Pope Francis with participants in the Rondine Citadel of Peace initiative Pope Francis with participants in the Rondine Citadel of Peace initiative 

Young peace-makers meet with Pope in Vatican

As a group from the Citadel of Peace project meet with Pope Francis in St Peter’s Square, a participant from Bosnia speaks to Vatican News, stressing the importance of the “creative transformation” of conflict.

By Joseph Tulloch

“You have decided not to live as enemies, but as brothers. May your example inspire peace in those who have political responsibilities.”

These were the words of Pope Francis at his weekly General Audience this Wednesday, as he addressed a group of around sixty young people from the Rondine Citadel of Peace project.

The initiative brings together young people from warring countries the world over – Russia and Ukraine, for example, or Israel and Lebanon – and offers them the opportunity to live together in a tiny village in the Italian region of Tuscany.

That village – Rondine – gives its name to the project, which began in 1990 and has, over the years, welcomed thousands of young people from five different continents, offering them formation, community, and a chance to practice the art of dialogue.

One current participant, who was present at Wednesday morning’s General Audience, is Ruzica, a 27 year-old psychologist from Bosnia and Herzegovina. She spoke to Vatican News about her meeting with the Pope, and the “Rondine Method” of conflict resolution.

Listen to an excerpt from our interview

Meeting with the Pope

Around sixty people affiliated with the Rondine project, Ruzica says, were present at the General Audience on Wednesday morning, and had a private meeting with the Pope afterwards.

The participants presented him with a Rondine t-shirt, and had a chance to greet him individually, an experience Ruzica describes as “really moving”.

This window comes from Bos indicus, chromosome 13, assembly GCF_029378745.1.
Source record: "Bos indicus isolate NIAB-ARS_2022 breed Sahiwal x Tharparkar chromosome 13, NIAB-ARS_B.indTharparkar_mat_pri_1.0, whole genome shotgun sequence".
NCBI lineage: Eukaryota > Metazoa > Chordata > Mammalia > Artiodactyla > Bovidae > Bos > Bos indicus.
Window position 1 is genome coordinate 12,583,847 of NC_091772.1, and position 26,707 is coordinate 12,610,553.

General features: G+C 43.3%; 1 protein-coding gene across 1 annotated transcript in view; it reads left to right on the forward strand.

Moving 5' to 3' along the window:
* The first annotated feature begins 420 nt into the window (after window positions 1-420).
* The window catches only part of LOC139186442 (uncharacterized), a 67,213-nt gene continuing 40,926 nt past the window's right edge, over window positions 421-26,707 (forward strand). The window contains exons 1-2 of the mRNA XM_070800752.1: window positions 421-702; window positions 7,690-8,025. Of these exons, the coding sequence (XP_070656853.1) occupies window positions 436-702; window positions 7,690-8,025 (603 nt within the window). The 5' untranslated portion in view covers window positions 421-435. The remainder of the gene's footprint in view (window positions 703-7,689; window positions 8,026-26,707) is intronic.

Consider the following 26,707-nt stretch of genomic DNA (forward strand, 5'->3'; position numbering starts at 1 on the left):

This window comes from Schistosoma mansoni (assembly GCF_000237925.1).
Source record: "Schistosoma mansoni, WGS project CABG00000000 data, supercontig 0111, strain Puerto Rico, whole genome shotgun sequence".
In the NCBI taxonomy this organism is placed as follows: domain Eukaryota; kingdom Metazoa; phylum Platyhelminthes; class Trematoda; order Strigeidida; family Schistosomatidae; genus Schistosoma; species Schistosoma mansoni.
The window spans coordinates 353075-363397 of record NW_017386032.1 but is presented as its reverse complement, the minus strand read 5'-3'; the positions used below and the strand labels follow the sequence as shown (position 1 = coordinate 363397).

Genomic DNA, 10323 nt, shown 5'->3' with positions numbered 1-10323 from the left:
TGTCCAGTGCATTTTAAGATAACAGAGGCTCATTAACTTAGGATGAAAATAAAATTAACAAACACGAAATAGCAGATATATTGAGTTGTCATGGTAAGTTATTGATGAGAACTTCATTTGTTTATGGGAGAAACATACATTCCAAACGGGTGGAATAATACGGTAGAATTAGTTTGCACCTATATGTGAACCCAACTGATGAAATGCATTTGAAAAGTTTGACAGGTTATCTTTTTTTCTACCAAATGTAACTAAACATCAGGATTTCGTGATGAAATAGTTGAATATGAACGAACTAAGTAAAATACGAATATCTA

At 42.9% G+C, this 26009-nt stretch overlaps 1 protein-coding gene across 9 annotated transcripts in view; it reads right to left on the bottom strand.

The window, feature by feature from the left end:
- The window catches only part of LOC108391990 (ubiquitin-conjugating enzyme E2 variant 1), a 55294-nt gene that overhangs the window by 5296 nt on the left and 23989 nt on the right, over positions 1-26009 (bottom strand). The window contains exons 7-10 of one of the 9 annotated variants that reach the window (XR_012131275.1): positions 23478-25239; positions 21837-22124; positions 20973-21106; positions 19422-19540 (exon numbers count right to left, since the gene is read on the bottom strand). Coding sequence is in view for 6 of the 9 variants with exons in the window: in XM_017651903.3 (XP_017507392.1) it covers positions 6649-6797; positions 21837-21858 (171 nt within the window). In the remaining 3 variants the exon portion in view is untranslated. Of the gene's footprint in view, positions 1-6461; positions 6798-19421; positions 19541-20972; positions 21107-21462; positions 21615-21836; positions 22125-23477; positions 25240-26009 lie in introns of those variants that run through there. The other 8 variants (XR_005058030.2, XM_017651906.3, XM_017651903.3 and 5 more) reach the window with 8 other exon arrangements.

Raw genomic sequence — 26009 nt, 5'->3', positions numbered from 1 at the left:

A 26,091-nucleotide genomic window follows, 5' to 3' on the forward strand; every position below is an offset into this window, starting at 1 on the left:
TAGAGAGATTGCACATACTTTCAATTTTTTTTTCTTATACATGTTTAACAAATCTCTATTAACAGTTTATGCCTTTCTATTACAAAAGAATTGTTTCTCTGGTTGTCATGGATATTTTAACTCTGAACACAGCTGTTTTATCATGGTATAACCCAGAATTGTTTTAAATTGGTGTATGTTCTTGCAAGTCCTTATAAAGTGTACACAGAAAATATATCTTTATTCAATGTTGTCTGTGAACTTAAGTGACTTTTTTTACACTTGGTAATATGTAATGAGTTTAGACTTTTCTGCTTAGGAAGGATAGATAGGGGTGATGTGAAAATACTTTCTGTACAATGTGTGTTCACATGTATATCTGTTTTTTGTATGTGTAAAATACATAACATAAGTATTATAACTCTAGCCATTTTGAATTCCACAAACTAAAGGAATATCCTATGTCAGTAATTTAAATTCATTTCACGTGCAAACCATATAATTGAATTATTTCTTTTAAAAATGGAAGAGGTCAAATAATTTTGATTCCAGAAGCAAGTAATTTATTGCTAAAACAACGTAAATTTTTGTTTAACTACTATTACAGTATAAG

“It was very significant,” Ruzica says, “not just for the religious aspect – which is really important to me – but also because of the Pope’s message of peace and dialogue."

The “Rondine Method”

Moving on to the Citadel of Peace initiative itself, Ruzica describes how the goal is the “creative transformation” of conflict.

“For Rondine,” she says, “conflict is not a negative thing. The meaning of conflict is to meet another person, to listen to the different point of view of the person with whom I’m in conflict.”

“I have my part of the story,” she continues, “but also the other person has their part of the story. In conflict, we need to understand that I am not more valuable than that person. My opinion is as important as that of this other person.”

Our interview with Ruzica
Our interview with Ruzica

Ambassadors of peace

The ultimate aim of the project, Ruzica explains, is for participants to return to their home countries and work for peace there.

Some of them, like Ruzica, stay in Rondine for a year, before returning to their countries of origin to implement a particular project. Other students stay in Rondine for two years, working “really intensely on the theme of conflict”.

During their time in Italy, all participants study for a master’s degree in Conflict Management and Humanitarian Action.

“For me”, Ruzica says, “the most beautiful part is that we do all of this in Rondine, and we all live together, even those who disagree, and we work to see how we can deal with our emotions, and make conflict into something good.”

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31 May 2023, 16:42